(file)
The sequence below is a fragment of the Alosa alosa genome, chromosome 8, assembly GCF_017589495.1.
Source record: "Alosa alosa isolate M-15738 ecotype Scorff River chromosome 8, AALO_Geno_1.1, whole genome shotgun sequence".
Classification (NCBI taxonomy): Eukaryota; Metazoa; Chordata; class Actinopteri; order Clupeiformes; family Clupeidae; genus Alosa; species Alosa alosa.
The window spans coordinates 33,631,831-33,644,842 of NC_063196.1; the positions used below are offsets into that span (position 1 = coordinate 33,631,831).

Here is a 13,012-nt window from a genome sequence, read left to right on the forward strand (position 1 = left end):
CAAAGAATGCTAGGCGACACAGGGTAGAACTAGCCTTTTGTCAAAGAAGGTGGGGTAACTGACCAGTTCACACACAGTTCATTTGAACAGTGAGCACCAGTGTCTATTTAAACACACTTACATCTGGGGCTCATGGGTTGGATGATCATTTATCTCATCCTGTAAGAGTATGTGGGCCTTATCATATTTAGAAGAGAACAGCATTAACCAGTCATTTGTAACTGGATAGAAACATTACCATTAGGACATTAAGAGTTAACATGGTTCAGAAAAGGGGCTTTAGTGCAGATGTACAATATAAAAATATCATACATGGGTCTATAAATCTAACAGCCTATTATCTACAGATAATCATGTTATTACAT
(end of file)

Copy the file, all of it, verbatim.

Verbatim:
The sequence below is a fragment of the Alosa alosa genome, chromosome 8, assembly GCF_017589495.1.
Source record: "Alosa alosa isolate M-15738 ecotype Scorff River chromosome 8, AALO_Geno_1.1, whole genome shotgun sequence".
Classification (NCBI taxonomy): Eukaryota; Metazoa; Chordata; class Actinopteri; order Clupeiformes; family Clupeidae; genus Alosa; species Alosa alosa.
The window spans coordinates 33,631,831-33,644,842 of NC_063196.1; the positions used below are offsets into that span (position 1 = coordinate 33,631,831).

Here is a 13,012-nt window from a genome sequence, read left to right on the forward strand (position 1 = left end):
CAAAGAATGCTAGGCGACACAGGGTAGAACTAGCCTTTTGTCAAAGAAGGTGGGGTAACTGACCAGTTCACACACAGTTCATTTGAACAGTGAGCACCAGTGTCTATTTAAACACACTTACATCTGGGGCTCATGGGTTGGATGATCATTTATCTCATCCTGTAAGAGTATGTGGGCCTTATCATATTTAGAAGAGAACAGCATTAACCAGTCATTTGTAACTGGATAGAAACATTACCATTAGGACATTAAGAGTTAACATGGTTCAGAAAAGGGGCTTTAGTGCAGATGTACAATATAAAAATATCATACATGGGTCTATAAATCTAACAGCCTATTATCTACAGATAATCATGTTATTACAT